- Solar Plus Storage
- Energy Storage
- Distributed energy
California Launches Generous Energy Storage Incentive to Reduce Wildfire Outage Risk
California has undertaken major efforts to increase the resiliency of power supply for customers following numerous destructive wildfires over the past 5 years. Efforts intensified following the 2018 fire season and focus on the deployment of solar plus storage systems to provide backup power during outages. The need for backup power solutions has intensified with the growing practice of public safety power shutoffs to sections of the grid during times of high fire danger. Depending on climate conditions these shutoffs could last from a few hours to days, and if fires do ignite, the possibility for widespread and lengthy outages increases substantially. These challenges have become major concerns in late 2019 when hundreds of thousands of customers were without power in Northern California.
Navigant Research closely followed these changes in California, including the developments over the past year to encourage microgrid deployments. The latest actions in California are designed to encourage the adoption of solar plus storage systems by groups that will be most affected by outages including first responders, community shelters, and residents relying on vital electric medical equipment.
To encourage greater solar plus storage adoption among these vulnerable communities, the California Public Utilities Commission (CPUC) chose to enhance and expand its Self-Generation Incentive Program (SGIP). SGIP is one of the longest running and most successful distributed energy incentive programs globally. The program has been extended and evolved over time, and now commits a large portion of its overall budget to behind-the-meter (BTM) energy storage systems. These systems are frequently connected to onsite solar PV arrays and provide the ability for both commercial and residential buildings to maintain a steady power supply during prolonged grid outages.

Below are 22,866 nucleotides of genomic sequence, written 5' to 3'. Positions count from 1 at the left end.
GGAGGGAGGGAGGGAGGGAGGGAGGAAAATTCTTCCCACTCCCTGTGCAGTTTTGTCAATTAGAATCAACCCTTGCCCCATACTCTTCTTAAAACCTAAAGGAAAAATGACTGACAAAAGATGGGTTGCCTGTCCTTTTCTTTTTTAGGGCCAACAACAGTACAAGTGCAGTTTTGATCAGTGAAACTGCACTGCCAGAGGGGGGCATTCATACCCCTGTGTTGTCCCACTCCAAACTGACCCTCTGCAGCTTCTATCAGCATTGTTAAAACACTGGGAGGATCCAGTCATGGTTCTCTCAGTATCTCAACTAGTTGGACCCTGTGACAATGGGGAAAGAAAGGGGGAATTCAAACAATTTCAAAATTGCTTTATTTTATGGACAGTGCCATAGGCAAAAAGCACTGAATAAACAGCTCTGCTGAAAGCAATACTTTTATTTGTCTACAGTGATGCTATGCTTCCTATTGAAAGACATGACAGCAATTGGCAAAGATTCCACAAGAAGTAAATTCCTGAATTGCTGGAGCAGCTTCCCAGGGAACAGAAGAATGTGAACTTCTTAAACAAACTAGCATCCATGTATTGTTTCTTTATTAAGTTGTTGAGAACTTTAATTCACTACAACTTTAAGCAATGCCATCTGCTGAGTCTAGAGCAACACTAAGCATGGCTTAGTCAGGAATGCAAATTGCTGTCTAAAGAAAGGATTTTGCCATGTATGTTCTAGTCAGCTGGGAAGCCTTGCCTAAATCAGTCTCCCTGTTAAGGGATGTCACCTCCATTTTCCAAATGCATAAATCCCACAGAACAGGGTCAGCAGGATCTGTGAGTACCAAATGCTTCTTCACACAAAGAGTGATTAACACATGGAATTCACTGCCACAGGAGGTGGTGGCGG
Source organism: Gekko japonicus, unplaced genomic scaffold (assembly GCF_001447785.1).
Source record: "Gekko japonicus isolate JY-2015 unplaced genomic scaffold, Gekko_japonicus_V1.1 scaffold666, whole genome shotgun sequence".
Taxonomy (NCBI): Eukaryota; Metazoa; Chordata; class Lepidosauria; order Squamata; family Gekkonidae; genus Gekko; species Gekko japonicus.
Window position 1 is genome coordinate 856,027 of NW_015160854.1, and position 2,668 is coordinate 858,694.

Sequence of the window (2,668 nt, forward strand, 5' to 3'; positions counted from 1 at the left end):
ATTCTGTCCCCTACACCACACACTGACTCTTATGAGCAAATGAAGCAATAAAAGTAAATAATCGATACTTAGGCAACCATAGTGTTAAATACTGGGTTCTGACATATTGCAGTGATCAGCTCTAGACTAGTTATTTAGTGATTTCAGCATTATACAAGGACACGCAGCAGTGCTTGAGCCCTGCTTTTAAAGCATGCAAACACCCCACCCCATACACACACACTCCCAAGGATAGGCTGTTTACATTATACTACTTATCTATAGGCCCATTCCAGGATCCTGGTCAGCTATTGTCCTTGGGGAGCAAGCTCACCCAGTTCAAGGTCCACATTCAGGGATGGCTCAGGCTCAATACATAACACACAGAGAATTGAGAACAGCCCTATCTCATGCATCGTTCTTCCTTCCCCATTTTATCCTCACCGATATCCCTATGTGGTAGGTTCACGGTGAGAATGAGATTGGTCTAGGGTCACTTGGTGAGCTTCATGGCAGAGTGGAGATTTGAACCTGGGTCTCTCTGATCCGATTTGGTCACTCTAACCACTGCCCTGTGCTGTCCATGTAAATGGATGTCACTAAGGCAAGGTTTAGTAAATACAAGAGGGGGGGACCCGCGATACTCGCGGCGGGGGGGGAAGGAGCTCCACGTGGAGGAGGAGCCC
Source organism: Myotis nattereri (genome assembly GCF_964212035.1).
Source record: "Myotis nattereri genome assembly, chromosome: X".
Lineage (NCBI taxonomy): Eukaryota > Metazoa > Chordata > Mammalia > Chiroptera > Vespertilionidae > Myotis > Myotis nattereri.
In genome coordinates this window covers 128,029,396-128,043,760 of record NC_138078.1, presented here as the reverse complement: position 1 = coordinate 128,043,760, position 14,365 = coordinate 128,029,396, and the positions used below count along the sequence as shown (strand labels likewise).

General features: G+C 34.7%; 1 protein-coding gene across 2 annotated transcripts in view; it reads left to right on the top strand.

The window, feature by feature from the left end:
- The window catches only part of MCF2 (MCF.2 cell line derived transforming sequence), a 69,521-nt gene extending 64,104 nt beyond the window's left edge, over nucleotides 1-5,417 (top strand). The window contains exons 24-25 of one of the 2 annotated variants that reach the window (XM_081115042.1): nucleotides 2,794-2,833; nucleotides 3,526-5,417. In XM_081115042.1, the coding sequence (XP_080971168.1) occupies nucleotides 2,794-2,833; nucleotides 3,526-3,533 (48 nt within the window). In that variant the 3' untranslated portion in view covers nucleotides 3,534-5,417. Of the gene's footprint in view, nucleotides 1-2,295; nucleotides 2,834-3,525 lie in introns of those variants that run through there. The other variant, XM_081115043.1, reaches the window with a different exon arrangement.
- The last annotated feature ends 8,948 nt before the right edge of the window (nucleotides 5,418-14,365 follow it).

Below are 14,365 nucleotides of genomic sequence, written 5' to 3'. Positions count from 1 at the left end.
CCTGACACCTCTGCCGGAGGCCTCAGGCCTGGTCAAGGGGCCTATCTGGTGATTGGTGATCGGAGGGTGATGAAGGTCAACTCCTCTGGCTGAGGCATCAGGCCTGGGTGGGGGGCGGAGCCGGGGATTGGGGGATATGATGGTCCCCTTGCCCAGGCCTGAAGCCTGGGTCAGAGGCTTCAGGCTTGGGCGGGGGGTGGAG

The latest SGIP changes approved by the CPUC are designed to provide greater funding through the program for communities most likely to be affected by wild fires and public safety shutoffs in designated high fire threat districts. This includes a $100 million budget carve-out for vulnerable households (i.e., those with required medical equipment), and critical community services including first responders, shelters, healthcare facilities, water infrastructure, and many others. In addition, this designated budget has higher than normal SGIP incentive rates of up to $1/Wh of battery capacity. For reference, a $1/Wh incentive would pay over 95% of the cost of many popular home battery systems.
California’s new incentive is one of the most generous in history for BTM battery storage. However, questions remain around whether it will be enough to overcome the barriers that have held back widespread growth of this technology to date. Challenges remain for vendors to identify and convince customers to invest in a relatively new, expensive, and unfamiliar technology. This challenge is due partially to the structure of SGIP incentives, which pay a portion of the subsidy only after the system had been installed and operating properly. Doing so requires customers to pay much of the unsubsidized cost upfront. Overcoming this barrier will require continued financial and business model innovation on the part of solar and energy storage vendors to both lower customer acquisition costs and reduce the required upfront payment from those customers.
While the residential sector represents a massive potential market and greater initial adoption will likely come from publicly owned facilities, which have greater access to low cost financing and are willing to tolerate longer payback periods. Companies that can develop winning business models for these customers in California will be well positioned to expand offerings to other areas throughout the western US at risk of wildfires and other natural disasters.